“Should I quit my job?”
With news outlets from NPR to the New York Times predicting a considerable shift in the job market in the coming months, you might be thinking that with the new opening roles at desirable companies, “maybe it’s time to start job hunting.”
How do you “know” it’s time to move jobs? The writing on the wall looks different for all of us, but some of it includes hitting a ceiling, toxic work culture, or a lack of flexibility. Regardless, it’s easy to spend a lot of time in the “what ifs” when you’re considering a career change. Here are five signs that you should quit your job.
You’ve hit a ceiling at the company
I work with many clients in the middle of a career shift, and hitting the proverbial ceiling is a big reason they want to consider making a move. Hitting a ceiling breaks down to being at the limits of what you can do in your current role or company.
This plays out a few different ways:
You’ve worked your way up to the highest level in your department and are feeling unfulfilled or even underpaid.
You’ve consistently been passed over for promotions within your department even though you know you should be getting promotions, title changes, and raises.
There is no upward mobility at your company or in your current position (rare, but it does happen!)
Hitting a ceiling, regardless of what that looks like for you, is a big motivator in looking for a new job.
Bonus Tip: Use this information to your advantage in your interviews! Here’s a great script for when you’re asked “why” you’re considering a change: “I have learned so much and thoroughly enjoyed my time with XXX, but I have hit a ceiling in my employment path with them–– I am looking to be challenged and have a clear path to advancement in my next role.”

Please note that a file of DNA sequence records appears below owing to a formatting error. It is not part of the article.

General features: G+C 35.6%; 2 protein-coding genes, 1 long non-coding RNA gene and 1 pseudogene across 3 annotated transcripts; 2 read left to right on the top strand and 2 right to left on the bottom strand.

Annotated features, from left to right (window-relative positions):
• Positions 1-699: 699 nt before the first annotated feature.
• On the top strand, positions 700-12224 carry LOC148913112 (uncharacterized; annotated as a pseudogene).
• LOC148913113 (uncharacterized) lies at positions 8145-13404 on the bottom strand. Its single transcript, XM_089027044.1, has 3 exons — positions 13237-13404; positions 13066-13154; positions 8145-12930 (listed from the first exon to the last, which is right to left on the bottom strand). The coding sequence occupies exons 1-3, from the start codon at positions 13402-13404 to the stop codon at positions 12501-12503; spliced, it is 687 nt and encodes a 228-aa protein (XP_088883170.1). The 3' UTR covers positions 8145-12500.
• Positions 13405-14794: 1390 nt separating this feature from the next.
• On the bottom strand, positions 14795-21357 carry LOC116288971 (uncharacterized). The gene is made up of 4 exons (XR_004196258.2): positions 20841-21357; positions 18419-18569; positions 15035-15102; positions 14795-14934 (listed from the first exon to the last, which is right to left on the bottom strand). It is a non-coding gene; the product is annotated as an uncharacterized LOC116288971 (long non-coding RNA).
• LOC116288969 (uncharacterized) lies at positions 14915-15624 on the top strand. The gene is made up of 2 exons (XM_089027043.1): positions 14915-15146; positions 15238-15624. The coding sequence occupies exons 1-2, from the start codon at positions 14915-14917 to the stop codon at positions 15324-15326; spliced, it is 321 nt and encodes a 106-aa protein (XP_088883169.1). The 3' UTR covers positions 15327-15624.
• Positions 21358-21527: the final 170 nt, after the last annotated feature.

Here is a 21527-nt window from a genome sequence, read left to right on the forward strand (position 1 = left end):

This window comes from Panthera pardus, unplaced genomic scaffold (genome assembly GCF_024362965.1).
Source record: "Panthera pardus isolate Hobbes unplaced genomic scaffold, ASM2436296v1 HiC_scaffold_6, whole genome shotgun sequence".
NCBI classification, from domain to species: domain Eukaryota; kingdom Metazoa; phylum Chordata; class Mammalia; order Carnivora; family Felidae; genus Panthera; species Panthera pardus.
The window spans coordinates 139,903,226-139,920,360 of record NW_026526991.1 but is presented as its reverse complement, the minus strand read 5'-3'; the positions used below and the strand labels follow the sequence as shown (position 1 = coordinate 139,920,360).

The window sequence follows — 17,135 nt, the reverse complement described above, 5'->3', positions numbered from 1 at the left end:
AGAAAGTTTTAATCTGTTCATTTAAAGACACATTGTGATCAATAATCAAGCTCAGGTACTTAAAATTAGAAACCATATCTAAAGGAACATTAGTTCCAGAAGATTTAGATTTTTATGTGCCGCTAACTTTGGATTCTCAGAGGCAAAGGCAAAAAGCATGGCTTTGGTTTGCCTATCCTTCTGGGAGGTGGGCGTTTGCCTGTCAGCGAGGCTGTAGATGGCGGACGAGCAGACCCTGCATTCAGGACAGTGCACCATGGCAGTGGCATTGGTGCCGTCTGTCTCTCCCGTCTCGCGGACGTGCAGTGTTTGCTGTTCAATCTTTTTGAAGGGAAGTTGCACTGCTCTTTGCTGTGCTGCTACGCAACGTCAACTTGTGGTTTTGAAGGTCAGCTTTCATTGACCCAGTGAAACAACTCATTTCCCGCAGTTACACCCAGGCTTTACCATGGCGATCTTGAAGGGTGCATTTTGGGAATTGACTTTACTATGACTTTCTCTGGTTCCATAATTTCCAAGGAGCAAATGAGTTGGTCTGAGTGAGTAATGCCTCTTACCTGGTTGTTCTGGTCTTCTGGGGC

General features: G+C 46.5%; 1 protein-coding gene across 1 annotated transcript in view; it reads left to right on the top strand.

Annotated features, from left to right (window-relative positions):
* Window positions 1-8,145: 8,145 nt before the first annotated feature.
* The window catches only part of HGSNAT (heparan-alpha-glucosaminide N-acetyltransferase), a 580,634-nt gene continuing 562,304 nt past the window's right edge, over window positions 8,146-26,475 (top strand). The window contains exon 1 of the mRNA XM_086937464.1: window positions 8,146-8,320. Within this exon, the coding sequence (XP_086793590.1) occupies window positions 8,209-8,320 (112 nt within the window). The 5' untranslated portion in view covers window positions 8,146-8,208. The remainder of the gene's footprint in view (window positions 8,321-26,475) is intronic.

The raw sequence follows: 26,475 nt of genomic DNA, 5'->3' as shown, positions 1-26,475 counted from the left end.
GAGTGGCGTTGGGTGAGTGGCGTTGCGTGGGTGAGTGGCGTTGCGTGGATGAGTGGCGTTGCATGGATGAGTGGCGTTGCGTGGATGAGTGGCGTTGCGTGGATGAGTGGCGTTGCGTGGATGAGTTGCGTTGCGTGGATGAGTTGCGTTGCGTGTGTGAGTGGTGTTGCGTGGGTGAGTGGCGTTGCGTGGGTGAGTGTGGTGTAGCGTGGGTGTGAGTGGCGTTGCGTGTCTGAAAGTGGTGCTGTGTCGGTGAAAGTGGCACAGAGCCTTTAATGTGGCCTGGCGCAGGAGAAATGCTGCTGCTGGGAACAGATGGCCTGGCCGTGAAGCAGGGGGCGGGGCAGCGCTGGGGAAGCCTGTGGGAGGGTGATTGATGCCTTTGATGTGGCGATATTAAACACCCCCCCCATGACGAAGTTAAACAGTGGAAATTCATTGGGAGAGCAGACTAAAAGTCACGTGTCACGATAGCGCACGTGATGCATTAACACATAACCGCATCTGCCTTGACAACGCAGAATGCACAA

You’re in a toxic work culture
This one is particularly painful and all too common. First and foremost, I want to assure you that if you’ve found yourself in a toxic work environment, you are NOT alone. You are a human before you are anything else, and if your workplace treats you inhumanely, it’s time to leave.
Toxic workplaces could include any of the following:
Being overworked and underpaid with no end in sight (or opportunity to rectify the situation)
Being harassed in any shape or form by your boss or co-workers, especially if you’ve brought forth formal complaints to HR with no resolution.
Doing work you feel is against your moral or ethical values.
Other examples of toxic work environments include workplaces permeated by gossip, gaslighting, or unsafe working conditions.
Toxic workplaces can take a toll on your physical and mental health, and getting out of one should be one of your biggest priorities. It can be scary to think about leaving, especially if your boss is gaslighting you or your company is psychologically conditioning you that leaving will lead to chaos or prolonged unemployment.
Here’s a reminder: You are responsible for yourself. You can leave any company at any time. It is not your responsibility to fix the problems at hand, especially if you’ve taken your concerns to HR and been dismissed.